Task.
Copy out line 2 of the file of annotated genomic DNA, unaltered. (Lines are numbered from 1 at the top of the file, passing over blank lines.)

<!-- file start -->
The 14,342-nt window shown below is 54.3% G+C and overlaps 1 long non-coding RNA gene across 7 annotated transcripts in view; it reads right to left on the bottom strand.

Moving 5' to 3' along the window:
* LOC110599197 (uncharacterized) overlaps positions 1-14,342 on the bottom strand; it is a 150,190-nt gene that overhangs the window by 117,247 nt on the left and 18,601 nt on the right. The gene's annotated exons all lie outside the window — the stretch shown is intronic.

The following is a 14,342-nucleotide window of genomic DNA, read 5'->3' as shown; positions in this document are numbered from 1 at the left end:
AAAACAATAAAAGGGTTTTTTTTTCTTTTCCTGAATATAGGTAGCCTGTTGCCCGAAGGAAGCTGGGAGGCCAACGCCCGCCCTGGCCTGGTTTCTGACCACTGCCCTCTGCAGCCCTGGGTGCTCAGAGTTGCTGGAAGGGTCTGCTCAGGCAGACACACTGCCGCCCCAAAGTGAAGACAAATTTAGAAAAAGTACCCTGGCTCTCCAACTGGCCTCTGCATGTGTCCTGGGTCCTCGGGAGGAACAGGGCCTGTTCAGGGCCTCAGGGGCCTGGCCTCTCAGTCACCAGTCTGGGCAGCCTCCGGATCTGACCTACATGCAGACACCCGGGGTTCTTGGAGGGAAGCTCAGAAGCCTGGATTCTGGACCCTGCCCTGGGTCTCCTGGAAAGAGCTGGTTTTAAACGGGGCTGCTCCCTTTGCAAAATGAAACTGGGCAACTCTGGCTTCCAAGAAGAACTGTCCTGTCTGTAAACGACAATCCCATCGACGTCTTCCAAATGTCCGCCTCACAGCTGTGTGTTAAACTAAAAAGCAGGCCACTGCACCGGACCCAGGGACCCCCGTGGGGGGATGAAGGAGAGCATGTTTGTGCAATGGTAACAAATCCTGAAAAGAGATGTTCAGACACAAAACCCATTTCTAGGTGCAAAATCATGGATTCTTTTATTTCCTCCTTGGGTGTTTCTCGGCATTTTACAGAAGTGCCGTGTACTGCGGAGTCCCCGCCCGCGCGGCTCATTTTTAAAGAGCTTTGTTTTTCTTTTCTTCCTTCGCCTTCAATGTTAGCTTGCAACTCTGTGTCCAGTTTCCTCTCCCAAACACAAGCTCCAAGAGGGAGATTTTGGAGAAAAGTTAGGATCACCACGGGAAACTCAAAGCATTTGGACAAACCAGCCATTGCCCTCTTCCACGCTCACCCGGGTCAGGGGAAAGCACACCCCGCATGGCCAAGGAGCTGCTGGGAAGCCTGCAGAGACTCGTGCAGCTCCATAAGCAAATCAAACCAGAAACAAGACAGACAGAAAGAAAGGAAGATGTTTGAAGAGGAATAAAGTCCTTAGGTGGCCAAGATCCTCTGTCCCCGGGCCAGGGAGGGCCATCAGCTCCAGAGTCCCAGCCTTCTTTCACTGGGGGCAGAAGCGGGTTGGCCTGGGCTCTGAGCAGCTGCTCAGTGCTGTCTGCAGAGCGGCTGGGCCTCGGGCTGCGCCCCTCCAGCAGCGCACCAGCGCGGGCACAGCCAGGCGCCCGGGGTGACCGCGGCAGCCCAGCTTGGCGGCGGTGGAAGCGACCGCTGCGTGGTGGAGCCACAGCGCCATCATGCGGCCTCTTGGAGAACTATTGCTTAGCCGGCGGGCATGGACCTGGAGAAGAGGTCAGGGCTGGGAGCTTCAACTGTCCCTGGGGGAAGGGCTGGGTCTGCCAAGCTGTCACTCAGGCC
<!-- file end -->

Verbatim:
Moving 5' to 3' along the window: